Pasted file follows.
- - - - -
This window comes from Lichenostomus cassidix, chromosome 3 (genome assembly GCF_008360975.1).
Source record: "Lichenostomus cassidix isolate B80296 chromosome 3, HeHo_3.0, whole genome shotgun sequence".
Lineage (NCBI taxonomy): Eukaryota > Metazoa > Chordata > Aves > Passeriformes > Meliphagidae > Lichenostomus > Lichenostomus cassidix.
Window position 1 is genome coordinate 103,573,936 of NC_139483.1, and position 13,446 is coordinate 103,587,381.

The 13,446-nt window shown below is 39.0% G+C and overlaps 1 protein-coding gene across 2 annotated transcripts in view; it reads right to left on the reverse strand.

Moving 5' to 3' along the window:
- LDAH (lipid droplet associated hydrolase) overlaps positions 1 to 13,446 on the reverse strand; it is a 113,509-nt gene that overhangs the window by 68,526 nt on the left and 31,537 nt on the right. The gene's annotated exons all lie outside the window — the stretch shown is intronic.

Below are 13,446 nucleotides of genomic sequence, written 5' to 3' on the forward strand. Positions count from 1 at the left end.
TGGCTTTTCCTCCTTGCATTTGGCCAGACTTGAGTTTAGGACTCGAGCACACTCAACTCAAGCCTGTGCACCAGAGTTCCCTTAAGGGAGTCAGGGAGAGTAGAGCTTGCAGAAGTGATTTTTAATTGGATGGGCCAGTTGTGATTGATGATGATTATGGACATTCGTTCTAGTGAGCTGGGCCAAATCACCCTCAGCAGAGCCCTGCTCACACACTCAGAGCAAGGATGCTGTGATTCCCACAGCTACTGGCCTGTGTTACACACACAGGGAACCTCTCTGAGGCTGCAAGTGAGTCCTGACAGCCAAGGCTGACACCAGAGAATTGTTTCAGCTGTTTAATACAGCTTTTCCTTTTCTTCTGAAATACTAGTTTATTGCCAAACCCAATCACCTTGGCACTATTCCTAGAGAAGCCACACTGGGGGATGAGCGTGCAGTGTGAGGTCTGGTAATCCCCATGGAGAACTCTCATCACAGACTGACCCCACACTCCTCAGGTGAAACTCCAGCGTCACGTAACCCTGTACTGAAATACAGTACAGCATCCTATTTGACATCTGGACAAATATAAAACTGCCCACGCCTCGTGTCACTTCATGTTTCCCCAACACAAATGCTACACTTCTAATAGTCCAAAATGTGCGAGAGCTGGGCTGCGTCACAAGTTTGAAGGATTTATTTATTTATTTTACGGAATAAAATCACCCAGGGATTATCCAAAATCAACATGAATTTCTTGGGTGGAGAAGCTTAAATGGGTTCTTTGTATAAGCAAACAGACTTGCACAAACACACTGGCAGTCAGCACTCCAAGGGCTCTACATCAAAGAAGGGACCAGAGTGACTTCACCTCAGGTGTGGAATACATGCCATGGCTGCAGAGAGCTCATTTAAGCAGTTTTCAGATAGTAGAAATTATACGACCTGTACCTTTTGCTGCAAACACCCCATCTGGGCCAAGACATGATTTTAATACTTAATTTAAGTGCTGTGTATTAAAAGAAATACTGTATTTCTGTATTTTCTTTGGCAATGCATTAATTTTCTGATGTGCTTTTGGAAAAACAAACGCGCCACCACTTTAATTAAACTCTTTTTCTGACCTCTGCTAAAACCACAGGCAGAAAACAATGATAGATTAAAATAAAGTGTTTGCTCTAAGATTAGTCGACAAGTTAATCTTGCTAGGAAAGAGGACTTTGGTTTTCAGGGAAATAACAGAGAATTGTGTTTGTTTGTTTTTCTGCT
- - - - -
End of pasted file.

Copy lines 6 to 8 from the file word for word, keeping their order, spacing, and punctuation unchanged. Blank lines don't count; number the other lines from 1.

Moving 5' to 3' along the window:
- LDAH (lipid droplet associated hydrolase) overlaps positions 1 to 13,446 on the reverse strand; it is a 113,509-nt gene that overhangs the window by 68,526 nt on the left and 31,537 nt on the right. The gene's annotated exons all lie outside the window — the stretch shown is intronic.

Below are 13,446 nucleotides of genomic sequence, written 5' to 3' on the forward strand. Positions count from 1 at the left end.